Printer Friendly

Math education time capsule: Q&A with Jeremy Kilpatrick.

Q: Why will educators want to read A History of School Mathematics?

A: Anyone who teaches mathematics needs some sense of how we got the curriculum we have and where today's issues in school mathematics originated. Teachers should know how the roles of the state and federal governments have changed, how textbook adoption processes have evolved, and how standardized mathematics testing emerged. The U.S. school mathematics curriculum appears to have changed much more slowly than that of other countries, so it's helpful to understand where we have been and why change appears to have been so difficult.

Q: How do you hope the book will be used?

A: I hope administrators will encourage teachers to read chapters on topics of interest--topics such as the story of the standards set by the National Council of Teachers of Mathematics, pedagogy in mathematics textbooks, the teaching of mathematical modeling or the emergence of computing technology--and discuss those chapters in department meetings or as part of their continuing professional development. Every chapter has something illuminating to say about how teachers of mathematics might think about their practice.

Q: This work was 10 years in the making. Can you shed some light on the history of that process?

A: For the most part, the editorial panel chose topics and invited authors, but we also issued several calls for chapter proposals. We either suggested reviewers or let authors choose their own, and some authors chose co-authors as well. George Stanic, the principal editor, and I worked so hard at the editing process. I always thought I was a painstaking editor, but George makes me look like a bungler. I won't say we discussed every comma and semicolon, but we talked about many of them. And we did a lot of questioning of claims and checking for accuracy.

Q: What do you think will surprise educators most about the history of math education?

A: My [university] students sometimes act as though the field didn't exist before they entered it. So I think educators reading the volumes will be surprised at how often our professional forebears had to deal with issues just like those we face today. The only thing that surprised George and me was that, even in 1,800 of so pages, our authors haven't begun to say all that could be said about the scope and complexity of our field's history.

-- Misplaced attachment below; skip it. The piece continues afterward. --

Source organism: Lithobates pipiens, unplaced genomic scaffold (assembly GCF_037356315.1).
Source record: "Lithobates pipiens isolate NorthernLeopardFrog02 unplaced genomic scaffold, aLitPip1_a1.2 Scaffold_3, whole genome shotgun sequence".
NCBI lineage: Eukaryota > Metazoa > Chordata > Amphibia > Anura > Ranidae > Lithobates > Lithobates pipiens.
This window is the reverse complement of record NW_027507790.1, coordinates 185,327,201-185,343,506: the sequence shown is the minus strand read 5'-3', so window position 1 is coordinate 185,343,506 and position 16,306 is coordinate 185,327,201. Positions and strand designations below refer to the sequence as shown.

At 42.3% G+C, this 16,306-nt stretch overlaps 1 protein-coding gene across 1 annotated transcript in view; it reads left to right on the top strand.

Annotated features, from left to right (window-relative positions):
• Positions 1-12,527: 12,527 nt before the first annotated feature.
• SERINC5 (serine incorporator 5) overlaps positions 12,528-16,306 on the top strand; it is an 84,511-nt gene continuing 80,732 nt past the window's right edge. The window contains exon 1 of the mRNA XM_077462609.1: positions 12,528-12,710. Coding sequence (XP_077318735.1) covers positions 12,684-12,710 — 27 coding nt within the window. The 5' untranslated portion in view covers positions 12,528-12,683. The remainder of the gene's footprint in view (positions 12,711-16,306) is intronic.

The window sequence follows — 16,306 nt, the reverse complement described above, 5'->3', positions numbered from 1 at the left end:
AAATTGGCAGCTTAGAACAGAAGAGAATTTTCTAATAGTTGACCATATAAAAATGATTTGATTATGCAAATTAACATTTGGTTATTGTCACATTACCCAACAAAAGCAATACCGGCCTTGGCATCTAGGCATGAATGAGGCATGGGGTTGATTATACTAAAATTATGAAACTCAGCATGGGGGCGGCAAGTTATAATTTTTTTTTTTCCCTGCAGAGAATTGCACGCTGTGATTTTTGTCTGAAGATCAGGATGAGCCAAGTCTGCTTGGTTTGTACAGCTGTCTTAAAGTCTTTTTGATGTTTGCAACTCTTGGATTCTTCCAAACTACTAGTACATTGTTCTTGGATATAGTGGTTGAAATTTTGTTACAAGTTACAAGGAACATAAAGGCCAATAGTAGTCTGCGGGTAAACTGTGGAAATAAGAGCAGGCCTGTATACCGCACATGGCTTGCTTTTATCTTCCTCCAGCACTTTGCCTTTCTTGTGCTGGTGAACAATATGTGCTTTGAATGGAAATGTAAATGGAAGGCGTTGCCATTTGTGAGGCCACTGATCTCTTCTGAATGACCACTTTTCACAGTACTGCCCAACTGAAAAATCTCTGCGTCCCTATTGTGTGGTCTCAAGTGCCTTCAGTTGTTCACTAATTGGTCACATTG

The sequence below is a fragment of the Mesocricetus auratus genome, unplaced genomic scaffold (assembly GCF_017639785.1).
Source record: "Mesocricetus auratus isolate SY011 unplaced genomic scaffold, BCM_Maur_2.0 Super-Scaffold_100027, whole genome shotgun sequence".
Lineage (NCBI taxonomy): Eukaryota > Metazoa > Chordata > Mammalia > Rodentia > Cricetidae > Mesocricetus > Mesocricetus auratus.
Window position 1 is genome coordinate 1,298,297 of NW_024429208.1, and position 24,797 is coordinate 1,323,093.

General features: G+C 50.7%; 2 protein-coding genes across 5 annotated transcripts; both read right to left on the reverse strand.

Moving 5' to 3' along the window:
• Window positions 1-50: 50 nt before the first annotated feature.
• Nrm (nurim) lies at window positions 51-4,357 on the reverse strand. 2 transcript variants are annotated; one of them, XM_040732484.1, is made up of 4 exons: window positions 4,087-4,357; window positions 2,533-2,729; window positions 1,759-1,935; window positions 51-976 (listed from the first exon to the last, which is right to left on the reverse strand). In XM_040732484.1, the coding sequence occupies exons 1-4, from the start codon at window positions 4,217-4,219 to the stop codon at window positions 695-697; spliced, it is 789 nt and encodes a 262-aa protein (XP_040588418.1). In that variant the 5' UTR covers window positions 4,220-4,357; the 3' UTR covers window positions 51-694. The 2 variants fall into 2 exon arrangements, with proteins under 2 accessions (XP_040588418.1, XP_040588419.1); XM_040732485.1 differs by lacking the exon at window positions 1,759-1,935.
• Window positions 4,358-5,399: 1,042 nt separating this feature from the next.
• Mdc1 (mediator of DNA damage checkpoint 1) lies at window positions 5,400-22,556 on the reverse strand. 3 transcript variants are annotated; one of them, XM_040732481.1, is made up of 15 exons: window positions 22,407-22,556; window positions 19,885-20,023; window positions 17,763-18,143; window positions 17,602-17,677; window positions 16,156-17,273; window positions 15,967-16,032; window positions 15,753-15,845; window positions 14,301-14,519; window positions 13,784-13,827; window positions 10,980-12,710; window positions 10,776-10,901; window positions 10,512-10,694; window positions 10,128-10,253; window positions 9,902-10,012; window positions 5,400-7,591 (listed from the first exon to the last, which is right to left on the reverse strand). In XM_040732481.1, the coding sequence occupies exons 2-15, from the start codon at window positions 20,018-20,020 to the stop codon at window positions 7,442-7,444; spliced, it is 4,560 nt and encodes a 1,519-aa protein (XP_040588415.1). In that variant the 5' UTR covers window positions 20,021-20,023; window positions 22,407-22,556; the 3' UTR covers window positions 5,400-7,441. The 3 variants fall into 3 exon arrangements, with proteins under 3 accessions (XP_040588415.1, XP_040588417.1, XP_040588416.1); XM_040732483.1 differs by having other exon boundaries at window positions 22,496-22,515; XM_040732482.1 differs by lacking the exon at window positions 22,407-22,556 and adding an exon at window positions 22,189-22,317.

Q: You describe the work as "an incomplete but honest history of the struggle to understand the role of mathematics in the education of human beings." What struggles of the past intersect with the present?

A: The greatest struggle of the past--and the present--concerns why we teach mathematics. The answer most people would give is that mathematics is useful. But that hides the clash between the school's promise to students--study mathematics and you'll get a high-paying, high-status job where you'll use mathematics--and the reality of the adult world which needs many workers for jobs that neither use much mathematics, pay much, nor have high status. A limited focus on usefulness also has problematic consequences for how mathematics is taught.

Q: In what ways might the history of mathematics education predict the future of this field?

A: As we say in the book's preface, the past doesn't allow for easy predictions about the future. History can, however, suggest some ways to make the future different than it might otherwise be. For example, even those concerted attempts to unify the mathematics curriculum in the early 1900s and to modernize it in the 1950s and 1960s yielded only surface, temporary or localized changes. Then, as today, attempts to implement reform have largely ignored the wider social, political and economic context. Rather than predict the failure of current reform efforts, I would instead hope that knowing the history of school mathematics can help us create a better future.

Jeremy Kilpatrick is a regents professor in the department of mathematics education at the University of Georgia. He is co-editor of A History of School Mathematics (National Council of Teachers of Mathematics, 2004).
COPYRIGHT 2004 Professional Media Group LLC
No portion of this article can be reproduced without the express written permission from the copyright holder.
Copyright 2004, Gale Group. All rights reserved. Gale Group is a Thomson Corporation Company.

Article Details
Printer friendly Cite/link Email Feedback
Title Annotation:Curriculum update: the latest developments in math, science, language arts and social studies
Author:Kilpatrick, Jeremy
Publication:District Administration
Article Type:Interview
Geographic Code:1USA
Date:Jun 1, 2004
Words:674
Previous Article:The educational technology Canon: want to do a better job of integrating technology and curriculum? Reading these books will move you to the head of...
Next Article:Study debunks a school-to-work myth.
Topics:


Related Articles
Implementing hands-on programs: these NSF-supported curriculum centers offer valuable online resources. (the online edge).
High-school math courses and completion of the bachelor's degree.
Sacrificing the arts and history.
Improving adolescent girls' math self-perceptions.
The new, a-maze-ing approach to math: a mathematician with a child learns some politics.
The fight for science and math: new ways of teaching these subjects are key.
A big first step: Michigan's new high school graduation requirements are a boon to employers.

Terms of use | Privacy policy | Copyright © 2019 Farlex, Inc. | Feedback | For webmasters